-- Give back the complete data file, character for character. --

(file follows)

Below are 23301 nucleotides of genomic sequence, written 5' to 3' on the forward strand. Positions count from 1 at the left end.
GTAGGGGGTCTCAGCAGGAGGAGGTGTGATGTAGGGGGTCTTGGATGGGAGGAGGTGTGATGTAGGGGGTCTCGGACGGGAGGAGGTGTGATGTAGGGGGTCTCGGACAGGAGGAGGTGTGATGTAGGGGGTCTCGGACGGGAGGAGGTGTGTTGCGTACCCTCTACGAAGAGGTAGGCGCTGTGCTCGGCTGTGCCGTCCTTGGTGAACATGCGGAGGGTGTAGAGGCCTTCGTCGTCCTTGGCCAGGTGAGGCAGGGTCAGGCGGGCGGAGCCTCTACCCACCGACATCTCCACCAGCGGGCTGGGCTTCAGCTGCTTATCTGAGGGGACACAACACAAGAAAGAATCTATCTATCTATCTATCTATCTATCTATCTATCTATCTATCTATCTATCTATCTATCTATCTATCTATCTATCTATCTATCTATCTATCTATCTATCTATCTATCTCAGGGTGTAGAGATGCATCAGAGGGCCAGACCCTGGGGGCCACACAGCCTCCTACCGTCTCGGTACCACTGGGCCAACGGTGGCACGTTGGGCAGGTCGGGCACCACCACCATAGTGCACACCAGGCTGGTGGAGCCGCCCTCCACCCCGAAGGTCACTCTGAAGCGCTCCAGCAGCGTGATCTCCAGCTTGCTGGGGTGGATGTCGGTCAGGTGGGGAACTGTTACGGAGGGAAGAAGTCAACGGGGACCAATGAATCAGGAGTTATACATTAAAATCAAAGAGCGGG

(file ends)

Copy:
Below are 23301 nucleotides of genomic sequence, written 5' to 3' on the forward strand. Positions count from 1 at the left end.
GTAGGGGGTCTCAGCAGGAGGAGGTGTGATGTAGGGGGTCTTGGATGGGAGGAGGTGTGATGTAGGGGGTCTCGGACGGGAGGAGGTGTGATGTAGGGGGTCTCGGACAGGAGGAGGTGTGATGTAGGGGGTCTCGGACGGGAGGAGGTGTGTTGCGTACCCTCTACGAAGAGGTAGGCGCTGTGCTCGGCTGTGCCGTCCTTGGTGAACATGCGGAGGGTGTAGAGGCCTTCGTCGTCCTTGGCCAGGTGAGGCAGGGTCAGGCGGGCGGAGCCTCTACCCACCGACATCTCCACCAGCGGGCTGGGCTTCAGCTGCTTATCTGAGGGGACACAACACAAGAAAGAATCTATCTATCTATCTATCTATCTATCTATCTATCTATCTATCTATCTATCTATCTATCTATCTATCTATCTATCTATCTATCTATCTATCTATCTATCTATCTATCTCAGGGTGTAGAGATGCATCAGAGGGCCAGACCCTGGGGGCCACACAGCCTCCTACCGTCTCGGTACCACTGGGCCAACGGTGGCACGTTGGGCAGGTCGGGCACCACCACCATAGTGCACACCAGGCTGGTGGAGCCGCCCTCCACCCCGAAGGTCACTCTGAAGCGCTCCAGCAGCGTGATCTCCAGCTTGCTGGGGTGGATGTCGGTCAGGTGGGGAACTGTTACGGAGGGAAGAAGTCAACGGGGACCAATGAATCAGGAGTTATACATTAAAATCAAAGAGCGGG